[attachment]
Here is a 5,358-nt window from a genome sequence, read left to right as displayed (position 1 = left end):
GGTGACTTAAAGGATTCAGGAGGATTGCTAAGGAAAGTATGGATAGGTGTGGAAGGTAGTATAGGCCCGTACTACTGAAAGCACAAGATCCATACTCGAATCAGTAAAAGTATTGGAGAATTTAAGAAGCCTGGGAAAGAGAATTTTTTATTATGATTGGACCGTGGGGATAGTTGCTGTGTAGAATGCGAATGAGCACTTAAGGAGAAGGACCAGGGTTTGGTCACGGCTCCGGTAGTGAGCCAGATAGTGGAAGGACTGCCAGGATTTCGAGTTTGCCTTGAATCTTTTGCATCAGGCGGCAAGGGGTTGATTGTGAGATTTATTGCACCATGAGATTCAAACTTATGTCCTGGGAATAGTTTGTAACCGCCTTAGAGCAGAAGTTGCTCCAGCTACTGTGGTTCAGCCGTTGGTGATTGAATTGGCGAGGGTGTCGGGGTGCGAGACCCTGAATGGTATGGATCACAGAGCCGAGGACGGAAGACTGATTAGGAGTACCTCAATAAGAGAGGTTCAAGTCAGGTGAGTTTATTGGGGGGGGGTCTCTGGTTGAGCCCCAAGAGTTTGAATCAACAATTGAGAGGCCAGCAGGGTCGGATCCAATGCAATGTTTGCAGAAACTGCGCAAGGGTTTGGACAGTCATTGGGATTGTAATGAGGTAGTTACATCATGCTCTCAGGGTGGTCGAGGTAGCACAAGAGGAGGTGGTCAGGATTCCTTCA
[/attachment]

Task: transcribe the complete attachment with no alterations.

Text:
Here is a 5,358-nt window from a genome sequence, read left to right as displayed (position 1 = left end):
GGTGACTTAAAGGATTCAGGAGGATTGCTAAGGAAAGTATGGATAGGTGTGGAAGGTAGTATAGGCCCGTACTACTGAAAGCACAAGATCCATACTCGAATCAGTAAAAGTATTGGAGAATTTAAGAAGCCTGGGAAAGAGAATTTTTTATTATGATTGGACCGTGGGGATAGTTGCTGTGTAGAATGCGAATGAGCACTTAAGGAGAAGGACCAGGGTTTGGTCACGGCTCCGGTAGTGAGCCAGATAGTGGAAGGACTGCCAGGATTTCGAGTTTGCCTTGAATCTTTTGCATCAGGCGGCAAGGGGTTGATTGTGAGATTTATTGCACCATGAGATTCAAACTTATGTCCTGGGAATAGTTTGTAACCGCCTTAGAGCAGAAGTTGCTCCAGCTACTGTGGTTCAGCCGTTGGTGATTGAATTGGCGAGGGTGTCGGGGTGCGAGACCCTGAATGGTATGGATCACAGAGCCGAGGACGGAAGACTGATTAGGAGTACCTCAATAAGAGAGGTTCAAGTCAGGTGAGTTTATTGGGGGGGGGTCTCTGGTTGAGCCCCAAGAGTTTGAATCAACAATTGAGAGGCCAGCAGGGTCGGATCCAATGCAATGTTTGCAGAAACTGCGCAAGGGTTTGGACAGTCATTGGGATTGTAATGAGGTAGTTACATCATGCTCTCAGGGTGGTCGAGGTAGCACAAGAGGAGGTGGTCAGGATTCCTTCA